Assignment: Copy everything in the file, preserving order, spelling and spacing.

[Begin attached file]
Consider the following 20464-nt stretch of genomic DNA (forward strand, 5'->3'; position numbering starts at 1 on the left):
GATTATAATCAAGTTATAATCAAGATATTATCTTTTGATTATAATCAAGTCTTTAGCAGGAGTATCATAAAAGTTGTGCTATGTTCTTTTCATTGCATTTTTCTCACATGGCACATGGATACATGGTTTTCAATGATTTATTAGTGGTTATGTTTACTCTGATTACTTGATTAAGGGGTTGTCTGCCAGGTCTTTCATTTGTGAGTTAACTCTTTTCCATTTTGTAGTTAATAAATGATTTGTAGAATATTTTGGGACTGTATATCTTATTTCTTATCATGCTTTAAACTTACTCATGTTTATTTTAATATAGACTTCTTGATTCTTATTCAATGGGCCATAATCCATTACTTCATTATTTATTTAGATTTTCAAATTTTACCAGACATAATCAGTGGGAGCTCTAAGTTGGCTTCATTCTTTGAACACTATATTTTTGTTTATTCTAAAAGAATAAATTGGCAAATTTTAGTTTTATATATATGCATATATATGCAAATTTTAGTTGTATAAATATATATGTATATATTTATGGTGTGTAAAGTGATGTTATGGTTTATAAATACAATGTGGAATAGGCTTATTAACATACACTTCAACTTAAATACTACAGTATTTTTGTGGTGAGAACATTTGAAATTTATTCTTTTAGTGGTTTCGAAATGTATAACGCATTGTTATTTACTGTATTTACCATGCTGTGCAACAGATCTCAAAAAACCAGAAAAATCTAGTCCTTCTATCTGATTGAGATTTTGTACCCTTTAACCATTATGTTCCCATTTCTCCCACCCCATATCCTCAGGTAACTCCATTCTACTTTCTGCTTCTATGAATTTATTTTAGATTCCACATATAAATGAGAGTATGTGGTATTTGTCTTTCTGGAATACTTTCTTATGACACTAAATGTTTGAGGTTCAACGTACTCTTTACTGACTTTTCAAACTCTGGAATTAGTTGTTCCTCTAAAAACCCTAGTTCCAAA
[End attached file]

Consider the following 20464-nt stretch of genomic DNA (forward strand, 5'->3'; position numbering starts at 1 on the left):
GATTATAATCAAGTTATAATCAAGATATTATCTTTTGATTATAATCAAGTCTTTAGCAGGAGTATCATAAAAGTTGTGCTATGTTCTTTTCATTGCATTTTTCTCACATGGCACATGGATACATGGTTTTCAATGATTTATTAGTGGTTATGTTTACTCTGATTACTTGATTAAGGGGTTGTCTGCCAGGTCTTTCATTTGTGAGTTAACTCTTTTCCATTTTGTAGTTAATAAATGATTTGTAGAATATTTTGGGACTGTATATCTTATTTCTTATCATGCTTTAAACTTACTCATGTTTATTTTAATATAGACTTCTTGATTCTTATTCAATGGGCCATAATCCATTACTTCATTATTTATTTAGATTTTCAAATTTTACCAGACATAATCAGTGGGAGCTCTAAGTTGGCTTCATTCTTTGAACACTATATTTTTGTTTATTCTAAAAGAATAAATTGGCAAATTTTAGTTTTATATATATGCATATATATGCAAATTTTAGTTGTATAAATATATATGTATATATTTATGGTGTGTAAAGTGATGTTATGGTTTATAAATACAATGTGGAATAGGCTTATTAACATACACTTCAACTTAAATACTACAGTATTTTTGTGGTGAGAACATTTGAAATTTATTCTTTTAGTGGTTTCGAAATGTATAACGCATTGTTATTTACTGTATTTACCATGCTGTGCAACAGATCTCAAAAAACCAGAAAAATCTAGTCCTTCTATCTGATTGAGATTTTGTACCCTTTAACCATTATGTTCCCATTTCTCCCACCCCATATCCTCAGGTAACTCCATTCTACTTTCTGCTTCTATGAATTTATTTTAGATTCCACATATAAATGAGAGTATGTGGTATTTGTCTTTCTGGAATACTTTCTTATGACACTAAATGTTTGAGGTTCAACGTACTCTTTACTGACTTTTCAAACTCTGGAATTAGTTGTTCCTCTAAAAACCCTAGTTCCAAA